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FW: Gusset Weld at Brace Connection

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Coincidentally, I was just getting the following response finalized for you.
It is based upon the work of my colleague here at AISC Chris Hewitt. The
answers are below.

Charlie

******************
>Was this guys name Richard Whitmore
>or were they two different people, 
>brothers or cousins?"

Whitmore is R.E Whitmore who, as Emeritus Assistant Professor of Civil
Engineering at the University of Tennessee, published Knoxville Engineering
Experiment Station Bulletin No. 16 in May of 1952 entitled "Experimental
Investigation of Stresses in Gusset Plates".

Richard is Ralph M. Richard, Emeritus Professor of Optical Sciences at the
University of Arizona. That title fools me a bit in that I know of him as a
civil engineer and perhaps the world's leading expert in finite element
analysis.

    http://www.optics.arizona.edu/Faculty/Resumes/Richard.htm

>Where did this 1.4 come from?
>Is it the "Richard Factor" mentioned on
>Page 7-123 and where did this Richard
>factor come from?"

The 1.4 factor (commonly referred to as the 'Richard' factor) is based on
test results of finite element modeling conducted by Ralph Richard from the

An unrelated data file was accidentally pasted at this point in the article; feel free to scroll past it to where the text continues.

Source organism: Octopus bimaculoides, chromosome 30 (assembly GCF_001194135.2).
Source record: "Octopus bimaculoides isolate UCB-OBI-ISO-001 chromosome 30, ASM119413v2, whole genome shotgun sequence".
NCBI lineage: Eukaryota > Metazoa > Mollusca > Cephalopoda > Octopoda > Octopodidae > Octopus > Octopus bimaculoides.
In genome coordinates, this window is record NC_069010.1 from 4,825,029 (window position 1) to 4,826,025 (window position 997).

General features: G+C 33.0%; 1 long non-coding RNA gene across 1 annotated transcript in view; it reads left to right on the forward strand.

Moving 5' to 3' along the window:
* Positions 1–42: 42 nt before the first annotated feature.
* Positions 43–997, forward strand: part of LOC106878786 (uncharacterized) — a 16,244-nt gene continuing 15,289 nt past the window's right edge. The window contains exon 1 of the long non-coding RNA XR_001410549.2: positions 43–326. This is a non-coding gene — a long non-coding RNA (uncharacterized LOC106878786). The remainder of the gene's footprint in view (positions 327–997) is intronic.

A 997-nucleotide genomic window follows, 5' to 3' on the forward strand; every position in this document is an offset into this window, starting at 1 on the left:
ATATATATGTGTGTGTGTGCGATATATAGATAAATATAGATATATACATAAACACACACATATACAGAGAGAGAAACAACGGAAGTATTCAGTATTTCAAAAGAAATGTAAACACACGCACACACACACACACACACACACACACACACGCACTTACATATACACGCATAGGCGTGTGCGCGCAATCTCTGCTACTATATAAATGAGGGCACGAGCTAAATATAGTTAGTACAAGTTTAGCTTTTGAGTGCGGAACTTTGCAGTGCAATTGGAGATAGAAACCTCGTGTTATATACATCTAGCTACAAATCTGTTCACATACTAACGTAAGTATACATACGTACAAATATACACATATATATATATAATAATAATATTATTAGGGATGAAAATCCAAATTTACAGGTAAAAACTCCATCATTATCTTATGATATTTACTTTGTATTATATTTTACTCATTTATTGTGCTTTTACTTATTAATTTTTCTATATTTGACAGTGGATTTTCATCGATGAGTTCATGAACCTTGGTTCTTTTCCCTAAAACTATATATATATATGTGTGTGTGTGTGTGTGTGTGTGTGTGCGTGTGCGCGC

University of Arizona. The paper was published in the Proceedings from the
AISC Engineering Conference (now the North American Steel Construction
Conference) in Nashville (Ref: Richard, Ralph M., (1986), "Analysis of Large
Bracing Connection Designs for Heavy Construction," Proceedings AISC
National Engineering Conference, Nashville, June, pp. 31-1 through 31-24).

Richard reported a peak stress of 1.4 times the average scalar stress on the
welded connection of the gusset to the beam or column flange. The factor is
applied to ensure that there is sufficient ductility such that the peak
stress does not cause an unzipping of the weld at the location of the stress
concentration and a progressive failure of the welded connection. This is
important to the theory of the uniform force method and the factor should be
applied to ensure ductility under any loading condition, not just in seismic
aplications.

There is an AISC Engineering Journal paper in the works by Chris Hewitt and
Bill Thornton that will be published in the first or second quarter of 2003
which will address this topic more thoroughly. It is also anticipated that
the re-evaluation of the Richard data and recommendations will allow a
reduction of the value used in design below 1.4. The current 1.4
recommendation is based upon the peak value whereas the paper advocates the
use of a 90% statistical confidence interval, which is more consistent with
the formulation of the rest of the design methods and recommendations we use
every day.

It should also be noted that a bolted connection or a welded connection to a
column or beam web is assumed to be flexible enough to redistribute the
stresses without need for the 1.4 factor.

>Also, if the ratio would have been greater
>than 1.4 what would the author have done?"

I'm not sure I understand your point. The experimental data indicated a peak
value of 1.4 and that was the basis of the recommendation. If it had been
different, so would the recommendation, I suspect.








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